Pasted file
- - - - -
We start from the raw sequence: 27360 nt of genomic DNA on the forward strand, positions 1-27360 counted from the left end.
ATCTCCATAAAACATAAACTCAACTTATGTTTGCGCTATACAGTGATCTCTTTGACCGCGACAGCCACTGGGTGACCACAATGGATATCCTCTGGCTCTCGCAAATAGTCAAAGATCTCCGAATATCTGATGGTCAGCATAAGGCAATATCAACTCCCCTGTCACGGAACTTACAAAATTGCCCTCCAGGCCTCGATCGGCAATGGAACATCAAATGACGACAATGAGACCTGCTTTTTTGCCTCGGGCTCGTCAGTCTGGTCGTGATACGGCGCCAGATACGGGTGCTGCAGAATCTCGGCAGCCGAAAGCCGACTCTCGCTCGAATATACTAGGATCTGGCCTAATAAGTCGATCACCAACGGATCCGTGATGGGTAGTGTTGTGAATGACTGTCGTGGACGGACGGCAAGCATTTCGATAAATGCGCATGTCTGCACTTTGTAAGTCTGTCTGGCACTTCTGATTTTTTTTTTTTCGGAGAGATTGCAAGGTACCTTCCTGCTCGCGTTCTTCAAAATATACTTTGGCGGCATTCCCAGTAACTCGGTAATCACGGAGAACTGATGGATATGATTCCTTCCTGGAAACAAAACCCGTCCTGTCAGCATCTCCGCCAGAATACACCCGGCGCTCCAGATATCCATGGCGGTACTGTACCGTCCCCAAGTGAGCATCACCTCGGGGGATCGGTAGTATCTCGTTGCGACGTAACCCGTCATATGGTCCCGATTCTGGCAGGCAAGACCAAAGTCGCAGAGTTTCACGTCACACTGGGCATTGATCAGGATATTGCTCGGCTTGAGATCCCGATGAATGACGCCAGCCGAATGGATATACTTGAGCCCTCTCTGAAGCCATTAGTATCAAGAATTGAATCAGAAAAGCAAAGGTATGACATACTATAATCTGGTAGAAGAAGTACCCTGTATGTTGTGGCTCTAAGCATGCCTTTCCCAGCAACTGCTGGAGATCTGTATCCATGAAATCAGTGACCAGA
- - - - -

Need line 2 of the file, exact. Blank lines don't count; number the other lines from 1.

ATCTCCATAAAACATAAACTCAACTTATGTTTGCGCTATACAGTGATCTCTTTGACCGCGACAGCCACTGGGTGACCACAATGGATATCCTCTGGCTCTCGCAAATAGTCAAAGATCTCCGAATATCTGATGGTCAGCATAAGGCAATATCAACTCCCCTGTCACGGAACTTACAAAATTGCCCTCCAGGCCTCGATCGGCAATGGAACATCAAATGACGACAATGAGACCTGCTTTTTTGCCTCGGGCTCGTCAGTCTGGTCGTGATACGGCGCCAGATACGGGTGCTGCAGAATCTCGGCAGCCGAAAGCCGACTCTCGCTCGAATATACTAGGATCTGGCCTAATAAGTCGATCACCAACGGATCCGTGATGGGTAGTGTTGTGAATGACTGTCGTGGACGGACGGCAAGCATTTCGATAAATGCGCATGTCTGCACTTTGTAAGTCTGTCTGGCACTTCTGATTTTTTTTTTTTCGGAGAGATTGCAAGGTACCTTCCTGCTCGCGTTCTTCAAAATATACTTTGGCGGCATTCCCAGTAACTCGGTAATCACGGAGAACTGATGGATATGATTCCTTCCTGGAAACAAAACCCGTCCTGTCAGCATCTCCGCCAGAATACACCCGGCGCTCCAGATATCCATGGCGGTACTGTACCGTCCCCAAGTGAGCATCACCTCGGGGGATCGGTAGTATCTCGTTGCGACGTAACCCGTCATATGGTCCCGATTCTGGCAGGCAAGACCAAAGTCGCAGAGTTTCACGTCACACTGGGCATTGATCAGGATATTGCTCGGCTTGAGATCCCGATGAATGACGCCAGCCGAATGGATATACTTGAGCCCTCTCTGAAGCCATTAGTATCAAGAATTGAATCAGAAAAGCAAAGGTATGACATACTATAATCTGGTAGAAGAAGTACCCTGTATGTTGTGGCTCTAAGCATGCCTTTCCCAGCAACTGCTGGAGATCTGTATCCATGAAATCAGTGACCAGA